In the basic version of this model (see link below), both the short-term asset (deposit) and the long-term investment (“technology”) are considered to be risk-free (that is, there is only one possible “cash flow” or output outcome that occurs with 100% probability). In finance, when we talk about appropriate rates of return, we often say that illiquid stocks should offer a higher rate of return (e.g., because of transaction costs). In this model, the technology in a sense offers the risk free rate of interest. Why is this the case? Is this because at time 0 no one expects (in the payoff/return distribution) a bank run to occur? Therefore, even though the asset is illiquid, if it is sold at time 2, there is no transaction cost due to this illiquidity. If the asset is liquidated at time 1, then the liquidation value is lower than the “market” value. Why is this not accounted in the model at time 0? Is it because expectations change at time 1 when the run occurs (and therefore the payoff distribution)? Is this model a non-stationary process?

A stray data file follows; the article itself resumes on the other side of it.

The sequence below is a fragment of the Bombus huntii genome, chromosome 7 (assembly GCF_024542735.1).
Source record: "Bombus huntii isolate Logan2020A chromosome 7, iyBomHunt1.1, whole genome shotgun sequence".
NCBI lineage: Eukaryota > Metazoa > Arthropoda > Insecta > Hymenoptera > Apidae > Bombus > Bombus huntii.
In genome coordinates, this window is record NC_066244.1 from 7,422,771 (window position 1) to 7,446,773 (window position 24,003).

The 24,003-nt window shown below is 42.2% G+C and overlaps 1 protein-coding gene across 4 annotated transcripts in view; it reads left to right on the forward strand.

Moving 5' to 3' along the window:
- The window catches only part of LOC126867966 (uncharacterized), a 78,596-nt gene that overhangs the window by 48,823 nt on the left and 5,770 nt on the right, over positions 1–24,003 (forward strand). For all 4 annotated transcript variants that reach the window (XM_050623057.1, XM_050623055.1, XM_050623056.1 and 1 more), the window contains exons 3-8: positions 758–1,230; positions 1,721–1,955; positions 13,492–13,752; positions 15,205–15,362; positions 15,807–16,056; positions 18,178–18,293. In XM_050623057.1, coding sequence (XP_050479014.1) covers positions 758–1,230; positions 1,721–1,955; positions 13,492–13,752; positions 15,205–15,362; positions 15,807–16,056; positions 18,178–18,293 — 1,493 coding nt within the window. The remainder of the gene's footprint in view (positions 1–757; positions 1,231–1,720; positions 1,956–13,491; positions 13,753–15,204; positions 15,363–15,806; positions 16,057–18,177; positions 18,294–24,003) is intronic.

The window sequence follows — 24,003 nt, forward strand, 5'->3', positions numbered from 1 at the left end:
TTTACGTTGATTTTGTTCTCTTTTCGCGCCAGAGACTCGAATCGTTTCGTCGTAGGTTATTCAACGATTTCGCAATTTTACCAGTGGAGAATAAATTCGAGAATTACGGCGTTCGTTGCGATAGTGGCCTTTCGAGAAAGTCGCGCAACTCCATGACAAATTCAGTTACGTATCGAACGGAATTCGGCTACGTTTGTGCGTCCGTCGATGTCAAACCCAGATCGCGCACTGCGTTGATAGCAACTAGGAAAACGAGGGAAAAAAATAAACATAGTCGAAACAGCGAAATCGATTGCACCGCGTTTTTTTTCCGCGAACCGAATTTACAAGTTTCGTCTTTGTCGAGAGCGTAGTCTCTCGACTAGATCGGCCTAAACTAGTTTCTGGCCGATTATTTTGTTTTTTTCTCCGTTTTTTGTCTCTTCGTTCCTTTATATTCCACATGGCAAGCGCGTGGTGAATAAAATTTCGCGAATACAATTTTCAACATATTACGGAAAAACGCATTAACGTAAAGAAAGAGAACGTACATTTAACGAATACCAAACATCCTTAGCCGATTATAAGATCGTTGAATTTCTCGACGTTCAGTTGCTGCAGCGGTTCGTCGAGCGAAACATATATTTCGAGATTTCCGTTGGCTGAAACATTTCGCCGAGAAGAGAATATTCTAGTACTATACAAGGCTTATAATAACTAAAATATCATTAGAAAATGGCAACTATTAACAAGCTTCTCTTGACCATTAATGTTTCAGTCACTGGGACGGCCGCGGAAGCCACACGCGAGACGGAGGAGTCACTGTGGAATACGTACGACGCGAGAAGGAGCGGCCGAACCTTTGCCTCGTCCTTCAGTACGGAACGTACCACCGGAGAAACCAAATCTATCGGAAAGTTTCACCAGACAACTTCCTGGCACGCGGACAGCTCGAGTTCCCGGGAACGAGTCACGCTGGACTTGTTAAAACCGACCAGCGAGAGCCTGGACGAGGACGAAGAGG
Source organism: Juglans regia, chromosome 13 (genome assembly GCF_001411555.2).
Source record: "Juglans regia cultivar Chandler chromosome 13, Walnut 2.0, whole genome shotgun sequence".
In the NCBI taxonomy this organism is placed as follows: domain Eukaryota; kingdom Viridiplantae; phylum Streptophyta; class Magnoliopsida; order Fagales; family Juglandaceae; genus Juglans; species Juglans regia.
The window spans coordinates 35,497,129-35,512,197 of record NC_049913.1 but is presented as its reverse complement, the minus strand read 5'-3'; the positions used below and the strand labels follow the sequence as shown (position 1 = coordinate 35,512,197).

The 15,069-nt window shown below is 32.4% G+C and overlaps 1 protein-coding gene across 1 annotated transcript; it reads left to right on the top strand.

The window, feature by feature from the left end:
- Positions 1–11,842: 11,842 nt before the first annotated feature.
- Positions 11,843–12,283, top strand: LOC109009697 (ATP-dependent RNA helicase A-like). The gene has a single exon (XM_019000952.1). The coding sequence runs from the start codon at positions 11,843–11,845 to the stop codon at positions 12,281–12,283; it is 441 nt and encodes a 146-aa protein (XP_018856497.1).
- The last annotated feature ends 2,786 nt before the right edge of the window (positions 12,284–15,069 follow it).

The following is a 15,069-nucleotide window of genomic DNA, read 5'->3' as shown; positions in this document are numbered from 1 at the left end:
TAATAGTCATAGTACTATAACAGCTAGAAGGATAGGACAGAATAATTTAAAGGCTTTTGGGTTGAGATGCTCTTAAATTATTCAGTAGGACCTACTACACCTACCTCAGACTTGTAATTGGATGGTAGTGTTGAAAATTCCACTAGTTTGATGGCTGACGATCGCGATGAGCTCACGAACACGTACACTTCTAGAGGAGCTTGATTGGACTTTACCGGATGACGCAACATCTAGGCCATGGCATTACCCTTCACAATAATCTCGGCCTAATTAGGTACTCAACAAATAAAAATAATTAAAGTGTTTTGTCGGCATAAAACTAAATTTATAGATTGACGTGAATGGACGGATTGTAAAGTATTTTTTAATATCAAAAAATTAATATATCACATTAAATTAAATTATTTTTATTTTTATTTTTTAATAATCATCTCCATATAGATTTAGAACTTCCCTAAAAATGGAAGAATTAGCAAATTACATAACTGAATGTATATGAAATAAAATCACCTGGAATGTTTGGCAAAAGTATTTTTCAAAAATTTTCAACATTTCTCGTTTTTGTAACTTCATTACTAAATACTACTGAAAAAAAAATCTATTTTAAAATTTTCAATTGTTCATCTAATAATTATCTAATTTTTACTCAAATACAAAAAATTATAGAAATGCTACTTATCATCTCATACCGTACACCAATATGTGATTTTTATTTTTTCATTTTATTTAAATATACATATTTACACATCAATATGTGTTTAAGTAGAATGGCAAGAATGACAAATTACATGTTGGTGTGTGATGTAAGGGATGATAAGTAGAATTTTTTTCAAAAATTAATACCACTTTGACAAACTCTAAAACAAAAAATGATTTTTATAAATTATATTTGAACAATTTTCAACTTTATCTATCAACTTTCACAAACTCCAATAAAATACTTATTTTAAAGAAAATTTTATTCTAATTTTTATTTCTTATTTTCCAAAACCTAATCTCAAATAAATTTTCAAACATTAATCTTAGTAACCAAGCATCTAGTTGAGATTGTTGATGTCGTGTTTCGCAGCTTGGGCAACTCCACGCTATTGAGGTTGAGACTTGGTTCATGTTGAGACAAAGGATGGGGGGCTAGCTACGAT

Your Answer

By clicking “Post Your Answer”, you agree to our terms of service and acknowledge you have read our privacy policy.